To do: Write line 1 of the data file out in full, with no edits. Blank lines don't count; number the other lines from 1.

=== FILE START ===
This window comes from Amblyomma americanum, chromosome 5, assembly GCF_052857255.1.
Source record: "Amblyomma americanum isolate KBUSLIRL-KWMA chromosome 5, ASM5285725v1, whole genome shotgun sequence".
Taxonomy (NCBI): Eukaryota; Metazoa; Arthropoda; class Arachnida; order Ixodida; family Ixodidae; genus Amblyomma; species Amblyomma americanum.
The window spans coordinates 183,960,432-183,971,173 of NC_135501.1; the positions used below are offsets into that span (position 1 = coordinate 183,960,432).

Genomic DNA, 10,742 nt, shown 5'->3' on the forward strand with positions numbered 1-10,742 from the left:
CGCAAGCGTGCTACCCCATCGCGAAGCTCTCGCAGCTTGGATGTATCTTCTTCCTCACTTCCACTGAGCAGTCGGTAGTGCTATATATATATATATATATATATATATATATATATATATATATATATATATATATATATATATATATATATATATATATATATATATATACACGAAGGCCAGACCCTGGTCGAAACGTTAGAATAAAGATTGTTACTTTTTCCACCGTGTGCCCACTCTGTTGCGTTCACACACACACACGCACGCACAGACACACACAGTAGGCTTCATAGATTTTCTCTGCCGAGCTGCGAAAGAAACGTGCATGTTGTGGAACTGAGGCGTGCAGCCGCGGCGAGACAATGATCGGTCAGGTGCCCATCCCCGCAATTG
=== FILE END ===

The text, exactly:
This window comes from Amblyomma americanum, chromosome 5, assembly GCF_052857255.1.